stereoselectivity


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stereoselectivity

[¦ster·ē·ō·si·lek′tiv·əd·ē]
(biochemistry)
The selectivity of a reaction for forming one stereoisomer of a product in preference to another stereoisomer.
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In addition, the cytotoxicity of 1 and 2 was evaluated, 1 exhibited relatively better performance against A549 cell than 2, and also indicated apparent stereoselectivity as a result of stereo-configuration at the C24 position [12].
At the other end of the spectrum, traditional batch equipment is limited when cryogenic conditions are necessary, for example when stereoselectivity needs to be controlled, or to protect unstable intermediates.
Several attempts have been made to improve stereoselectivity utilizing chiral isocyanides and chiral cyclic imines [7-13].
In addition, this CoQ10 production methods further lacks stereoselectivity, which makes it difficult to segregate optimal isomers.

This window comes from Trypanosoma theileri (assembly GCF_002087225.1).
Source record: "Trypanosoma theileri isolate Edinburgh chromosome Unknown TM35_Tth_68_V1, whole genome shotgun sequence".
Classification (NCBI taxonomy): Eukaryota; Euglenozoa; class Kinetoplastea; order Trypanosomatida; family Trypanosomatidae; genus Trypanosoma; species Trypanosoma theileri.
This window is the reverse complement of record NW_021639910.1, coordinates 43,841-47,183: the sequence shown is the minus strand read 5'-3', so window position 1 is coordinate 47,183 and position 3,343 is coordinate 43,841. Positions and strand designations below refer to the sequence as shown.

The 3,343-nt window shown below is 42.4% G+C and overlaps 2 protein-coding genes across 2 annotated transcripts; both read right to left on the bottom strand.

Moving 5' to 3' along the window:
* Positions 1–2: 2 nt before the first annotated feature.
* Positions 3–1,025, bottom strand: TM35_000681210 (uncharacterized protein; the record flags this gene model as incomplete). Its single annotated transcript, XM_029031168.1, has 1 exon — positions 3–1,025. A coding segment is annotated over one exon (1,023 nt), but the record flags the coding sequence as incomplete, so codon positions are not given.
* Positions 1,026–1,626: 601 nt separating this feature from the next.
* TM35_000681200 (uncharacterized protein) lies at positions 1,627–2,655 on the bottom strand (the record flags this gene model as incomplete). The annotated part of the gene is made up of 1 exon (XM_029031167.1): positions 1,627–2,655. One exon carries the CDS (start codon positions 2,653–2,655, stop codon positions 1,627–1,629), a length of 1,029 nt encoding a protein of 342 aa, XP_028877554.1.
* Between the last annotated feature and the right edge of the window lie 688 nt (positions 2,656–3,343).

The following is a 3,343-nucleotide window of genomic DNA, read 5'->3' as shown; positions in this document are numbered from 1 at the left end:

[31.] A.V.Demchenko, Handbook of Chemical Glycosylation: Advances in Stereoselectivity and Therapeutic Relevance, Wiley-VCH, Weinheim, Germany (2008).
Spontaneous dehydrations to the enone were observed using proline as the chiral catalyst; however, stereoselectivity was very low.
Goldberg, "Tris (phenanthroline) ruthenium (II): stereoselectivity in binding to DNA," Journal of the American Chemical Society, vol.
Yamada, "Stereoselectivity and enantiomer-enantiomer interactions in the binding of ibuprofen to human serum albumin," Chirality, vol.
Several reasons could be provided for this observation: (1) DPPH and ABTS assays carried out in methanol and aqueous ethanol media, respectively; (2) different mechanisms related to the radical-antioxidant reactions; ABTS radical scavenging activity is a single electron transfer reaction, while the DPPH radical scavenging assay transfers hydrogen atom or electrons [41]; (3) stereoselectivity of the radicals or the solubility of wheat extracts in different estimating systems [42].
Stereoselectivity characteristics and mechanisms of epidermal
Sanofi was the rare case in which the enantiomers ultimately patented exhibited "absolute stereoselectivity"--one isomer was responsible for all the therapeutic activity and the other was responsible for all the neurotoxicity.